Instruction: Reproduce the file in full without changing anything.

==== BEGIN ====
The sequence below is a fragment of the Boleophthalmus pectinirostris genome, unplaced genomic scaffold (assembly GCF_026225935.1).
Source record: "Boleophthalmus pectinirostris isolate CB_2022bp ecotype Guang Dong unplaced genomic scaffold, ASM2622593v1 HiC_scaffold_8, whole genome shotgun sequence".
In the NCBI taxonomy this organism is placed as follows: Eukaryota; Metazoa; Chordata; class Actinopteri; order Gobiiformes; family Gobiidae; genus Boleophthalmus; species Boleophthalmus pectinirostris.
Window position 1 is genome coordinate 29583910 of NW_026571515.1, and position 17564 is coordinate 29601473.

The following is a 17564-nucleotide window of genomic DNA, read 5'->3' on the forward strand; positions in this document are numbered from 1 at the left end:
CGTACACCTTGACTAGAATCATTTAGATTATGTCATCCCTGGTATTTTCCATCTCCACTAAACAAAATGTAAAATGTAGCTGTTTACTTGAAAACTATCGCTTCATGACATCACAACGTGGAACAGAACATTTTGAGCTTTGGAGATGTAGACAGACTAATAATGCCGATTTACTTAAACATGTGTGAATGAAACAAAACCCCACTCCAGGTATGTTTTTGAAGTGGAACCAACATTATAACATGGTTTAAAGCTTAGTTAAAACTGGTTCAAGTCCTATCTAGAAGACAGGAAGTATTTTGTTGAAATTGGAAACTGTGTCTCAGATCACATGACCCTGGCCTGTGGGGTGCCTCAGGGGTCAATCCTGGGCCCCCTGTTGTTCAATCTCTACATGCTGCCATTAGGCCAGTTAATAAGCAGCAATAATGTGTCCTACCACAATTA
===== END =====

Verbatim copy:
The sequence below is a fragment of the Boleophthalmus pectinirostris genome, unplaced genomic scaffold (assembly GCF_026225935.1).
Source record: "Boleophthalmus pectinirostris isolate CB_2022bp ecotype Guang Dong unplaced genomic scaffold, ASM2622593v1 HiC_scaffold_8, whole genome shotgun sequence".
In the NCBI taxonomy this organism is placed as follows: Eukaryota; Metazoa; Chordata; class Actinopteri; order Gobiiformes; family Gobiidae; genus Boleophthalmus; species Boleophthalmus pectinirostris.
Window position 1 is genome coordinate 29583910 of NW_026571515.1, and position 17564 is coordinate 29601473.

The following is a 17564-nucleotide window of genomic DNA, read 5'->3' on the forward strand; positions in this document are numbered from 1 at the left end:
CGTACACCTTGACTAGAATCATTTAGATTATGTCATCCCTGGTATTTTCCATCTCCACTAAACAAAATGTAAAATGTAGCTGTTTACTTGAAAACTATCGCTTCATGACATCACAACGTGGAACAGAACATTTTGAGCTTTGGAGATGTAGACAGACTAATAATGCCGATTTACTTAAACATGTGTGAATGAAACAAAACCCCACTCCAGGTATGTTTTTGAAGTGGAACCAACATTATAACATGGTTTAAAGCTTAGTTAAAACTGGTTCAAGTCCTATCTAGAAGACAGGAAGTATTTTGTTGAAATTGGAAACTGTGTCTCAGATCACATGACCCTGGCCTGTGGGGTGCCTCAGGGGTCAATCCTGGGCCCCCTGTTGTTCAATCTCTACATGCTGCCATTAGGCCAGTTAATAAGCAGCAATAATGTGTCCTACCACAATTA